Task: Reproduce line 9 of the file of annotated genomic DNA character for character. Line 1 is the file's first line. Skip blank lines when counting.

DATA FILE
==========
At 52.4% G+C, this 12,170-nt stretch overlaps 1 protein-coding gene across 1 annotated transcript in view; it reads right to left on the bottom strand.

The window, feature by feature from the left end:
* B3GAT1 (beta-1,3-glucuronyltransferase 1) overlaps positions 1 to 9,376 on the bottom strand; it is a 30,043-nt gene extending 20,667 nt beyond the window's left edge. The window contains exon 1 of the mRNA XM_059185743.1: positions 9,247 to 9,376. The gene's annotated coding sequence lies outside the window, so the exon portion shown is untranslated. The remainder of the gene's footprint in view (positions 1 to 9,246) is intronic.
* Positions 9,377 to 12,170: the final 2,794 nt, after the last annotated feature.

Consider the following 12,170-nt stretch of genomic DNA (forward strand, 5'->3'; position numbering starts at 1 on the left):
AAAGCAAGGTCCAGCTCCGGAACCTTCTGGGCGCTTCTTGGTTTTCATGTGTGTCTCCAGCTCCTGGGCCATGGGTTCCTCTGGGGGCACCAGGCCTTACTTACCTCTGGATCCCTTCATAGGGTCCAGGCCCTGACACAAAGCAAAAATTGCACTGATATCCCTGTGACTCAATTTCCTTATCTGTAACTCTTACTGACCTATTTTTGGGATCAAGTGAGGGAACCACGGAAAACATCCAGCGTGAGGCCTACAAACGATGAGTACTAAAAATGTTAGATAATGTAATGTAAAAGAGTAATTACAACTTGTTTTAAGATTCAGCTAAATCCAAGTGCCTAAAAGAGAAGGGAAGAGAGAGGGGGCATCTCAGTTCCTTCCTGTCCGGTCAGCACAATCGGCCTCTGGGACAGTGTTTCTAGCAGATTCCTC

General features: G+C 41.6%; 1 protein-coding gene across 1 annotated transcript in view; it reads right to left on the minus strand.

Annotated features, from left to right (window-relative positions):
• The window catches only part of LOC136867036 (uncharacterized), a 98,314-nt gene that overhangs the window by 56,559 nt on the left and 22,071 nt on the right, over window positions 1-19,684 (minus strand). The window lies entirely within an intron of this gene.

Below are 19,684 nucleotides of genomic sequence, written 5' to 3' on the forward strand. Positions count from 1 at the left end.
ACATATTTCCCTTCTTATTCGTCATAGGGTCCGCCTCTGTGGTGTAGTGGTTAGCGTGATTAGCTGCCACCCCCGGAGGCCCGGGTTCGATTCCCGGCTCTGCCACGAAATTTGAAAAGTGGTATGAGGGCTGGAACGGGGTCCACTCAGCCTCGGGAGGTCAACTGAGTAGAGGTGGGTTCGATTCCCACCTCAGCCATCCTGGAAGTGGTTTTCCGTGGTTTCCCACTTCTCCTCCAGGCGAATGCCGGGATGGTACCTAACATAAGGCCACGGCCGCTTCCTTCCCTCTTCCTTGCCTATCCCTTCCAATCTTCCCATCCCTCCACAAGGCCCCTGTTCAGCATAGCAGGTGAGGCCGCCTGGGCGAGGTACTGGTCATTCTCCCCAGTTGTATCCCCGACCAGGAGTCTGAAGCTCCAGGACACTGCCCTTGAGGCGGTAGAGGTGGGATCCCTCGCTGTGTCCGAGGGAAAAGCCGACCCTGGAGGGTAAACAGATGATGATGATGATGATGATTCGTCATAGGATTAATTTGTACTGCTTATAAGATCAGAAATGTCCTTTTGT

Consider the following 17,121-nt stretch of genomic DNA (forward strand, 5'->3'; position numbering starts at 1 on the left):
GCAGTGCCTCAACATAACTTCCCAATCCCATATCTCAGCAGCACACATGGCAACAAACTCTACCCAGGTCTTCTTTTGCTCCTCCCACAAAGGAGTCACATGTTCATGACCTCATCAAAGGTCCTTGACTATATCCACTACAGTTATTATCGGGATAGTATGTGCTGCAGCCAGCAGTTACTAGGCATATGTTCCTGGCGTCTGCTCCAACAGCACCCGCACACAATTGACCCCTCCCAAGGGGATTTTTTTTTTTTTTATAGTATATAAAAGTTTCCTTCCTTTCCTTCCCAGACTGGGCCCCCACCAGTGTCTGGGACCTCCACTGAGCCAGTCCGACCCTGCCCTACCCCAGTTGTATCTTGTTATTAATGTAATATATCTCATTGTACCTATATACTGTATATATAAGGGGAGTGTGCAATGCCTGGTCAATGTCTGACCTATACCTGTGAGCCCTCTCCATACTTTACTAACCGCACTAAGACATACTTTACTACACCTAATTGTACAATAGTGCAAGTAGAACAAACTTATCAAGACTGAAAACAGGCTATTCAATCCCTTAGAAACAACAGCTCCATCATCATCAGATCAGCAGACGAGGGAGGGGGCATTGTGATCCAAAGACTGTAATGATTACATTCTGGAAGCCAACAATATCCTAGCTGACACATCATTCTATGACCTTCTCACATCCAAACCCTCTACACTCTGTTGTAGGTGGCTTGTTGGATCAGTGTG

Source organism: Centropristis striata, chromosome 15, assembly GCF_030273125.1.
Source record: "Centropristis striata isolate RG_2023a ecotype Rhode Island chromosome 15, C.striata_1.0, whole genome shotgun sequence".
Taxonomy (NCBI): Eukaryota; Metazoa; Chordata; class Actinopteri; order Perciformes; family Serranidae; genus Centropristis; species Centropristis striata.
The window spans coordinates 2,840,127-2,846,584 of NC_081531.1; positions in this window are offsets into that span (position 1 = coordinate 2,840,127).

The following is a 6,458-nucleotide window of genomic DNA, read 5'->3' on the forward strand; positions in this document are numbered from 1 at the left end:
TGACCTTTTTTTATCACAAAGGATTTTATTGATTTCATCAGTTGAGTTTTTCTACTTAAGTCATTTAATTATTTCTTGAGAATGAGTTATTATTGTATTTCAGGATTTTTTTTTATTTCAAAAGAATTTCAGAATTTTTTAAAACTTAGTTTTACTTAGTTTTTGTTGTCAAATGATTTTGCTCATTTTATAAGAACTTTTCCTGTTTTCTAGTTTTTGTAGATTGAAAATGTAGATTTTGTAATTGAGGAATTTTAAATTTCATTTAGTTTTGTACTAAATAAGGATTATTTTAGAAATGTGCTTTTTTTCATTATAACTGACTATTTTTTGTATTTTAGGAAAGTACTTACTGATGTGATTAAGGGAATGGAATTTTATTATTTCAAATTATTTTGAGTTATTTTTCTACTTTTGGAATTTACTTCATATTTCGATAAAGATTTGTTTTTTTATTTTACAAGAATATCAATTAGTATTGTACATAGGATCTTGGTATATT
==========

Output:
• The window catches only part of LOC136867036 (uncharacterized), a 98,314-nt gene that overhangs the window by 56,559 nt on the left and 22,071 nt on the right, over window positions 1-19,684 (minus strand). The window lies entirely within an intron of this gene.